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Blake Snell had the best pitching season in Rays history in 2018, David Price the second best in 2012. They both won the AL Cy Young in those years.
Price was traded 624 days after winning the award, Snell 774 days. James Shields had the third best Rays pitching season (using Baseball Reference WAR) in 2011 and was dealt after the 2012 campaign. Scott Kazmir in 2007 had the fourth best and was traded during the 2009 campaign.
Chris Archer, Matt Garza, Jeremy Hellickson, Edwin Jackson, Matt Moore and Jake Odorizzi were all traded not particularly long after their best seasons with Tampa Bay, and Alex Cobb and Charlie Morton left via free agency.
The Rays enjoyed their first winning season ever in 2008 and within two months of losing the World Series began this trend by trading Jackson. Yet, since 2009 — despite removing those high-end arms — the Rays’ .534 winning percentage is fifth in the majors, behind the Dodgers (.574), Yankees (.574), Cardinals (.554) and Red Sox (.538). It is why Tampa Bay executives have been in such demand, especially by large-market teams like the Dodgers (Andrew Friedman), Red Sox (Chaim Bloom) and Astros (James Click).
Organizations are trying to learn the counterintuitive secret of divesting from quality starters, yet remaining a quality team. Many organizations fall in love with their pieces and fail to see the big picture, the full roster and what is good for the short and long term.
The Mets, for example, used their young starters to get to the 2015 World Series. But then refused to use the strength to diversify the roster and payroll while attacking weaknesses. Matt Harvey blew up, Zack Wheeler (who didn’t pitch in ‘15) left in free agency, Steven Matz and Noah Syndergaard remain in diminished fashion as they enter their walk year in 2021. Jacob deGrom was signed long term and is arguably the ace of the whole sport. But think about what might have been built around him with greater boldness/vision when it came to being open about trading the most fragile entity in sports, especially because the Mets — with all the complaints about Wilpon budgets — could have been operating this way with a far larger payroll than Tampa Bay.
The Rays just won their second AL title ever in 2020 and already have divorced from two of their top three starters with Morton signing as a free agent with the Braves plus Tampa Bay agreeing to a deal that will ship Snell to San Diego for four prospects, notably starting pitcher Luis Patino.
For just about any other club this would be categorized as a rebuild. But Tampa Bay reconfigures for payroll reasons and to keep flush with young talent while never throwing away an attempt to win as much as possible. For example, they unloaded just about every meaningful player from an 80-win team after the 2017 season and were criticized for a soulless tank job, yet won 90 games in 2018 — and have had a better winning percentage in each of the two subsequent seasons.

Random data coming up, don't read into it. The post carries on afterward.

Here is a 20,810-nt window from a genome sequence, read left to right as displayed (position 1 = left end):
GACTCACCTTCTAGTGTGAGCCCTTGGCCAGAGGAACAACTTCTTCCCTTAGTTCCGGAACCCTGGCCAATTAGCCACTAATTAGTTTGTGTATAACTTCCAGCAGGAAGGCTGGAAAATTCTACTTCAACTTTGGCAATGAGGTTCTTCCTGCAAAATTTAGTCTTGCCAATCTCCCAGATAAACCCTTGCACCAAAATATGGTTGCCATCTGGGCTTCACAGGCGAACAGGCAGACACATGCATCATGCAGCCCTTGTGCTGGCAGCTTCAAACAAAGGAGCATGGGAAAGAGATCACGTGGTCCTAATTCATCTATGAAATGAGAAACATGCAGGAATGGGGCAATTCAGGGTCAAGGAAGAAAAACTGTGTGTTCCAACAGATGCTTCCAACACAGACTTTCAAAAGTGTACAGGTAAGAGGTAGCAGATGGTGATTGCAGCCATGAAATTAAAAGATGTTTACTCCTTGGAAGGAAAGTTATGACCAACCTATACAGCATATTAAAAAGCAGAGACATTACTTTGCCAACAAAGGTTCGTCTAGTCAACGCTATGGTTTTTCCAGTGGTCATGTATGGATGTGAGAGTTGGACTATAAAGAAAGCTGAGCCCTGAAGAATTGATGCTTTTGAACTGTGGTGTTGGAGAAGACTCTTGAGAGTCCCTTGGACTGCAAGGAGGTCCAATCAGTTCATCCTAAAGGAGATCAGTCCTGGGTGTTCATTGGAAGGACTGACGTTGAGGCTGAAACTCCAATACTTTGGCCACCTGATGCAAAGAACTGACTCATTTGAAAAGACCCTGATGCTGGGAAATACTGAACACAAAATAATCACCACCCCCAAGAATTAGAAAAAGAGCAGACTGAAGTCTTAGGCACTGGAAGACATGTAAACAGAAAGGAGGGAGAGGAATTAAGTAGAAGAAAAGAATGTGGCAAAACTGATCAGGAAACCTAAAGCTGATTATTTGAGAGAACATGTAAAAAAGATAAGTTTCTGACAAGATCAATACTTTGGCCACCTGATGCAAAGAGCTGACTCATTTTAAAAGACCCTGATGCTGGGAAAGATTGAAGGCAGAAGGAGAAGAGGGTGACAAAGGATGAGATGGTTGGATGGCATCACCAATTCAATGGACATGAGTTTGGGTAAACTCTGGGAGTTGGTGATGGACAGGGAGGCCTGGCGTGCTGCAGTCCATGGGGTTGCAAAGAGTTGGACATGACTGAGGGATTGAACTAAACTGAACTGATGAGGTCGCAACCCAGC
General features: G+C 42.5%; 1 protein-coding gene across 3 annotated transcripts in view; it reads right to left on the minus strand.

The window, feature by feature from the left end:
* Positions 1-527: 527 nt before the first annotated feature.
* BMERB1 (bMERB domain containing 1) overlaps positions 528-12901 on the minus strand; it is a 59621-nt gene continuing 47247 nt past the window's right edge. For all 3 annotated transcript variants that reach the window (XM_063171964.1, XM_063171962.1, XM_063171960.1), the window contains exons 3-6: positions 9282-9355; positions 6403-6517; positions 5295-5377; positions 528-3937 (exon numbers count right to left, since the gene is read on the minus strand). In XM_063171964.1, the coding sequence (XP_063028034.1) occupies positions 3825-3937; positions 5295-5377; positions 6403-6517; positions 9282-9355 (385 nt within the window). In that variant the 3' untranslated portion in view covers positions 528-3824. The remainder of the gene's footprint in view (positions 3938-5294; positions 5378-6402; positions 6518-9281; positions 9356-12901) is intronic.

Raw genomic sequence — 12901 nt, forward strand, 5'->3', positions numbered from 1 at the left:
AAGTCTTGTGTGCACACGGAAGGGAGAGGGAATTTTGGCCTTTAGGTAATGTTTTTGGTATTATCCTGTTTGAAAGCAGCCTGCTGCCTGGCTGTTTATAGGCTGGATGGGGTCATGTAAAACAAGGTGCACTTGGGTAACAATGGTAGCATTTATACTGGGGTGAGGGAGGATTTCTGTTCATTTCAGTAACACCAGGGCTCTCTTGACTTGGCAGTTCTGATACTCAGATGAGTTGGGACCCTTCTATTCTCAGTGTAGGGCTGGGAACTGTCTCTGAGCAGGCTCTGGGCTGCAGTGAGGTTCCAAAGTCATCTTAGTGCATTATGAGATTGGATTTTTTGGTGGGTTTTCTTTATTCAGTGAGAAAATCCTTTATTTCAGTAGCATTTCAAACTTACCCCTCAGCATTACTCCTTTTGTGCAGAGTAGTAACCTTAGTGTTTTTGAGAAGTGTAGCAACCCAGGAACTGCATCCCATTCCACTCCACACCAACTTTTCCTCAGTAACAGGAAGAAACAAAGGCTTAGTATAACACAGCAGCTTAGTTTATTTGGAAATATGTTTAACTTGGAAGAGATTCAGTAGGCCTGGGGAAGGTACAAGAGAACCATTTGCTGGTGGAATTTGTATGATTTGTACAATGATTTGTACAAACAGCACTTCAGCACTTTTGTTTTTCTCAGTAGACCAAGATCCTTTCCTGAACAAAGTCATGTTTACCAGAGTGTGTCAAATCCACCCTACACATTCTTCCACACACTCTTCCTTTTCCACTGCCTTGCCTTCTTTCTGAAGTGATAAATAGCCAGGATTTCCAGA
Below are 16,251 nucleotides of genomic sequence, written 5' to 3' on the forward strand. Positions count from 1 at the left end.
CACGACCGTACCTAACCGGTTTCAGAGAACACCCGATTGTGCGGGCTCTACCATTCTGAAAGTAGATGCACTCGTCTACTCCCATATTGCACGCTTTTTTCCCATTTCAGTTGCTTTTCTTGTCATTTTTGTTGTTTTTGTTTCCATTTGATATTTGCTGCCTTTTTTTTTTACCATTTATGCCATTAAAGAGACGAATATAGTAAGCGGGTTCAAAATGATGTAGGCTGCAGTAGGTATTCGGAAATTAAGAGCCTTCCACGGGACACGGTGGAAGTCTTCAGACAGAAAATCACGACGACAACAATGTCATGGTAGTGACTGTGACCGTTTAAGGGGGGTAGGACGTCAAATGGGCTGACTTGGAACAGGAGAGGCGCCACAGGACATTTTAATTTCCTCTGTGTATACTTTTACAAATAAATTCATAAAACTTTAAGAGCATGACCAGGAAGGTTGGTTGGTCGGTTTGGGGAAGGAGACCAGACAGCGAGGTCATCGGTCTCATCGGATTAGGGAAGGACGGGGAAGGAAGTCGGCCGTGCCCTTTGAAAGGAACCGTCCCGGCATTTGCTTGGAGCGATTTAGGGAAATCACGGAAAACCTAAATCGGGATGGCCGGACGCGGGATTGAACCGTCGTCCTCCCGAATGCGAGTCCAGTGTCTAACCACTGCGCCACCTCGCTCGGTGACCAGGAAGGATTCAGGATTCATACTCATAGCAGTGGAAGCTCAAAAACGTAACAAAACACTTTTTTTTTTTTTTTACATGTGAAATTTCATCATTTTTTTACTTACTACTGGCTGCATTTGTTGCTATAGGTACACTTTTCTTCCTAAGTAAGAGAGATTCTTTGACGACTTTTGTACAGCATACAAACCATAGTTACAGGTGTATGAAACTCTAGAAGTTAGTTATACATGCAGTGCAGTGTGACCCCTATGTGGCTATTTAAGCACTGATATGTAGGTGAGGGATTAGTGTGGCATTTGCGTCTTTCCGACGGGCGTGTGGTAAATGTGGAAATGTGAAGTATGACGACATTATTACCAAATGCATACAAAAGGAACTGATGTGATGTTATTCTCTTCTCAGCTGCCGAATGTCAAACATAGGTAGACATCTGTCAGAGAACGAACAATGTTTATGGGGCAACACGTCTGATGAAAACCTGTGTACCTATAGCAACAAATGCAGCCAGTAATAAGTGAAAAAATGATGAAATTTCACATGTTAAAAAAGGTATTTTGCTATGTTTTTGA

This is the organization, after all, that traded Garza for an unproven Archer and Archer for an unproven Tyler Glasnow, the last of the Big Three Tampa starters. So, don’t bet against Patino becoming a dude as early as 2021, Cole Wilcox soon after and the Rays using perhaps the strongest farm system in the sport fronted by No. 1 overall prospect, shortstop Wander Franco, to regenerate quickly.
This has worked for the Rays — and the Indians too — in developing starters and trading them to manage payroll and restock the system.
Snell was owed three years at $39 million. So part of this was, of course, about lowering payroll in 2021. The Rays did not receive a penny in revenue sharing due to the pandemic with the expectation of receiving perhaps half the normal total in 2021 and 2022. Still, the Rays were in late with the Red Sox and Twins to retain Morton before he took a one-year, $15 million pact with the Braves. So they were willing to spend — albeit less than the $15 million the Rays paid Morton in 2020. And the Rays already have signed Michael Wacha (one year, $3 million) and will use some of the saved Morton/Snell dollars to further address the roster, namely pitching.
But mainly they traded Snell because this is their DNA. They put a high-return price on a starter and if that price is met they deal. They do not get emotionally attached or care about the criticism that this is bad for the game. They win and do not draw fans anyway, so it is easier for them — especially in a smaller media market — to sever ties with popular, successful players. They rely on a strong record in winning trades while improving the vitality of their farm system in recent years, finding inexpensive talents that they deploy to their best use and employing analytics better than most to enhance run prevention.
The line running through Tampa Bay contending on a shoestring payroll is a willingness to build up starting pitching, then trade it with the belief that a) the return is more valuable and b) more talented starters will be developed. View the ex-Rays and see under the surface of the success.
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